Statin therapy reduces major vascular events after stroke
Treatment with statin results in a decrease in major vascular events following acute ischaemic stroke, even in patients with low or well-controlled low-density lipoprotein cholesterol (LDL-C), as shown in a study presented at ISC 2023.
However, achieved LDL-C levels do not appear to have any impact on poststroke major vascular events in this population.
“Poststroke statin therapy is known to reduce subsequent major vascular events in patients with ischaemic stroke,” according to researchers Yong Soo Kim and colleagues. “However, the efficacy of statin therapy in acute ischaemic stroke patients with low LDL-C at baseline is not well defined.”
Kim and his team examined ischaemic stroke patients with baseline LDL-C <100 mg/dL without prior statin or <70 mg/dL with prior statin therapy who were hospitalized between 2011 and 2020.
Using multivariable Cox regression analyses, the researchers assessed the effect of poststroke statin therapy on major vascular events, defined as a composite of recurrent stroke, myocardial infarction, and all-cause death within 1 year after stroke.
A total of 3,350 patients (mean age 68.6 years, 62.9 percent male) were included in the analysis. Of these, 21.5 percent had previous statin therapy and 37.0 percent had atherosclerotic stroke. Participants had mean baseline LDL-C of 73.6 mg/dL. Those with or without poststroke statin therapy had similar LDL-C levels at baseline (74.0 vs 73.4 mg/dL). [ISC 2023, abstract TMP104]
Majority of the patients (n=2,638, 78.8 percent) received statin therapy following stroke. LDL-C significantly decreased in those who were treated with statins (65.9 mg/dL in statin users vs 80.2 mg/dL in statin nonusers).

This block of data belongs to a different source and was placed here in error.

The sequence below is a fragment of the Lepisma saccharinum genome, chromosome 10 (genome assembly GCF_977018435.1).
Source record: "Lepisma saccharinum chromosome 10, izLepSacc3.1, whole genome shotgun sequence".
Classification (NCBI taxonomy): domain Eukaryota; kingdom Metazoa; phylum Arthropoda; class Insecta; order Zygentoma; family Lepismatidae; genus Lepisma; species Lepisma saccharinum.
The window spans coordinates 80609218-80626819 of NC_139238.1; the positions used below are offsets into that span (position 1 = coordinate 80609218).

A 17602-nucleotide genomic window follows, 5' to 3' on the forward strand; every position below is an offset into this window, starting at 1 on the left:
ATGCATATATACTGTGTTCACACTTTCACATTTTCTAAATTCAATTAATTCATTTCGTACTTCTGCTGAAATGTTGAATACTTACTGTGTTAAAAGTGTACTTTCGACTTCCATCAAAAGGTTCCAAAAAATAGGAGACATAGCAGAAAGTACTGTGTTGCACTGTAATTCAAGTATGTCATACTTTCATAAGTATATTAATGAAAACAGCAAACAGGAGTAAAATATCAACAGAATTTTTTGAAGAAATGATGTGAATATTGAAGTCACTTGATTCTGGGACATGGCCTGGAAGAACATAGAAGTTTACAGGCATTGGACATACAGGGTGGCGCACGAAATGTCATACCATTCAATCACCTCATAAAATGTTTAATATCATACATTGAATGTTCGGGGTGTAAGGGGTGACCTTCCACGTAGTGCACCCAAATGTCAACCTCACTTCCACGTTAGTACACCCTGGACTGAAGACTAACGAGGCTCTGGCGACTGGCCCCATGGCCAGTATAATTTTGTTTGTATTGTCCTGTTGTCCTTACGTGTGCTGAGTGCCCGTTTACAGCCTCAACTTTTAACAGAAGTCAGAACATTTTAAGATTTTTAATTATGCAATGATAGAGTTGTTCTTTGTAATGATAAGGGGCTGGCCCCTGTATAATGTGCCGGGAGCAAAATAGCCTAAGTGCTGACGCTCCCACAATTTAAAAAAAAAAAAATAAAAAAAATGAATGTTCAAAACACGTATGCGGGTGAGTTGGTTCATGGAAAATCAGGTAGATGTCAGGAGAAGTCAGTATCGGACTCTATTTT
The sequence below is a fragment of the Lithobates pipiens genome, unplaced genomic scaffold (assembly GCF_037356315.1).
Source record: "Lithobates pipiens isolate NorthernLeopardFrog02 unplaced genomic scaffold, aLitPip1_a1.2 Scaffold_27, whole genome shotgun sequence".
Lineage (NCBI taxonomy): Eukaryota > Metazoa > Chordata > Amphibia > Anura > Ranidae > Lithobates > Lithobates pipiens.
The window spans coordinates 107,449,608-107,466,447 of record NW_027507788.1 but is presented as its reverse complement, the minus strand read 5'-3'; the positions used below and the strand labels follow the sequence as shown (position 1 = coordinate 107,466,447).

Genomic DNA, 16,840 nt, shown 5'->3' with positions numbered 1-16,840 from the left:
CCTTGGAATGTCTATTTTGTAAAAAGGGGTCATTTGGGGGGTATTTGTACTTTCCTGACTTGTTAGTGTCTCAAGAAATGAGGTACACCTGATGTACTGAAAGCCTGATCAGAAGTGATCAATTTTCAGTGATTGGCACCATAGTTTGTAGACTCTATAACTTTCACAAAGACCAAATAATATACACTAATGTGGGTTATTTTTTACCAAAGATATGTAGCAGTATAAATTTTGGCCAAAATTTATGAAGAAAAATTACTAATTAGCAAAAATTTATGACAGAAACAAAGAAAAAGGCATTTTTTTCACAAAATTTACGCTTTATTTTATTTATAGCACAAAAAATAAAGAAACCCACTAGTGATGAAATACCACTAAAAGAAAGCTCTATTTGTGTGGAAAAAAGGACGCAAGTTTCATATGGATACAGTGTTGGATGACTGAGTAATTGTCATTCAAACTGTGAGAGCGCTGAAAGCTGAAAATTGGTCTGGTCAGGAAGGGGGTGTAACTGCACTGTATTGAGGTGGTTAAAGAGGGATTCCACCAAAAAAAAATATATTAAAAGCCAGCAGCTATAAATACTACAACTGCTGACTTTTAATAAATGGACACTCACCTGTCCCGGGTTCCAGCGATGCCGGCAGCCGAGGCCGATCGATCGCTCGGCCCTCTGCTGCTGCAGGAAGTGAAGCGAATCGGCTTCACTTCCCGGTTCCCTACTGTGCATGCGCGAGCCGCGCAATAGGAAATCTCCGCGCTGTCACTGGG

Poststroke statin therapy showed a significant association with a reduction in the risk of major vascular events (adjusted hazard ratio, 0.37, 95 percent confidence interval [CI], 0.31‒0.46).
On the other hand, poststroke LDL-C reduction (aHR, 1.00, 95 percent CI, 0.995‒1.01), percent LDL-C reduction (aHR, 0.999, 95 percent CI, 0.996‒1.003), and achieved LDL-C <55 mg/dL after stroke (aHR, 0.96, 95 percent CI, 0.67‒1.37) did not correlate with the occurrence of major vascular events within 1 year following stroke.
In a recent meta-analysis of 11 randomized controlled trials, which included a total of 20,163 patients, the findings suggested more favourable benefits and risks of more intensive LDL-C-lowering statin-based therapies for recurrent stroke risk reduction than those of less intensive therapies, especially for patients with evidence of atherosclerosis. [JAMA Neurol 2022;79:349-358]
Specifically, more intensive LDL-C-lowering statin-based therapies resulted in a lower risk of recurrent stroke in trials with all patients having evidence of atherosclerosis (relative risk [RR], 0.79, 95 percent CI, 0.69‒0.91), but not in trials with most patients not having evidence of atherosclerosis (RR, 0.95, 95 percent CI, 0.85‒1.07; p=0.04 for interaction), compared with less intensive therapies.
In another study, statin therapy in combination with ezetimibe consistently lowered cardiovascular events risk in patients with acute coronary syndrome, regardless of baseline LDL-C values. [J Am Coll Cardiol 2021;78:1499-1507]